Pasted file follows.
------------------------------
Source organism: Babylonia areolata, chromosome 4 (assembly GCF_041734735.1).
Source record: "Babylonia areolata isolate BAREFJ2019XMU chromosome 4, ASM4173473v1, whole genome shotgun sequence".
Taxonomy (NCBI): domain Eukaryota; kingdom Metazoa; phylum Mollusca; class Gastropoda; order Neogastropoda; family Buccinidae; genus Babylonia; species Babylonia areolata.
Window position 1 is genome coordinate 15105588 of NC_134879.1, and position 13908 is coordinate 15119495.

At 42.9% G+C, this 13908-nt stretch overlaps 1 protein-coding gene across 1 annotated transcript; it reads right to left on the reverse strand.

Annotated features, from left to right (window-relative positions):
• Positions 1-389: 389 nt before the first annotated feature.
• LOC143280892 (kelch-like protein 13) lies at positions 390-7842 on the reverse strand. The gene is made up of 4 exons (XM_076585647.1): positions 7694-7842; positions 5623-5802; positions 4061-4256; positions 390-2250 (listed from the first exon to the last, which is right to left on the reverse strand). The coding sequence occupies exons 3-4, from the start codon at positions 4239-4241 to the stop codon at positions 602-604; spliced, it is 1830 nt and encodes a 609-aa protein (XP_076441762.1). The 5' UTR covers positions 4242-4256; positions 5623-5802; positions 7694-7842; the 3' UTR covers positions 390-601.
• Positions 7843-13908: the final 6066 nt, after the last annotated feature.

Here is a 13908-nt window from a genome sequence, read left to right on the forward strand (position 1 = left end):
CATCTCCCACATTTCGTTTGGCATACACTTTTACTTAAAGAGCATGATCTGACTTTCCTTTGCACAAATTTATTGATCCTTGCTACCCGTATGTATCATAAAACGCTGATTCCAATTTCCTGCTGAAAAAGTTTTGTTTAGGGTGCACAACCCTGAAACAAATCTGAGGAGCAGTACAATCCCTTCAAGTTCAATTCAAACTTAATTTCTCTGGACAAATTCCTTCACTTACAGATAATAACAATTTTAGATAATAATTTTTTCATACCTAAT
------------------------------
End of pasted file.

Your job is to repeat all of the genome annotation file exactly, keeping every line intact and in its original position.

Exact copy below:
Source organism: Babylonia areolata, chromosome 4 (assembly GCF_041734735.1).
Source record: "Babylonia areolata isolate BAREFJ2019XMU chromosome 4, ASM4173473v1, whole genome shotgun sequence".
Taxonomy (NCBI): domain Eukaryota; kingdom Metazoa; phylum Mollusca; class Gastropoda; order Neogastropoda; family Buccinidae; genus Babylonia; species Babylonia areolata.
Window position 1 is genome coordinate 15105588 of NC_134879.1, and position 13908 is coordinate 15119495.

At 42.9% G+C, this 13908-nt stretch overlaps 1 protein-coding gene across 1 annotated transcript; it reads right to left on the reverse strand.

Annotated features, from left to right (window-relative positions):
• Positions 1-389: 389 nt before the first annotated feature.
• LOC143280892 (kelch-like protein 13) lies at positions 390-7842 on the reverse strand. The gene is made up of 4 exons (XM_076585647.1): positions 7694-7842; positions 5623-5802; positions 4061-4256; positions 390-2250 (listed from the first exon to the last, which is right to left on the reverse strand). The coding sequence occupies exons 3-4, from the start codon at positions 4239-4241 to the stop codon at positions 602-604; spliced, it is 1830 nt and encodes a 609-aa protein (XP_076441762.1). The 5' UTR covers positions 4242-4256; positions 5623-5802; positions 7694-7842; the 3' UTR covers positions 390-601.
• Positions 7843-13908: the final 6066 nt, after the last annotated feature.

Here is a 13908-nt window from a genome sequence, read left to right on the forward strand (position 1 = left end):
CATCTCCCACATTTCGTTTGGCATACACTTTTACTTAAAGAGCATGATCTGACTTTCCTTTGCACAAATTTATTGATCCTTGCTACCCGTATGTATCATAAAACGCTGATTCCAATTTCCTGCTGAAAAAGTTTTGTTTAGGGTGCACAACCCTGAAACAAATCTGAGGAGCAGTACAATCCCTTCAAGTTCAATTCAAACTTAATTTCTCTGGACAAATTCCTTCACTTACAGATAATAACAATTTTAGATAATAATTTTTTCATACCTAAT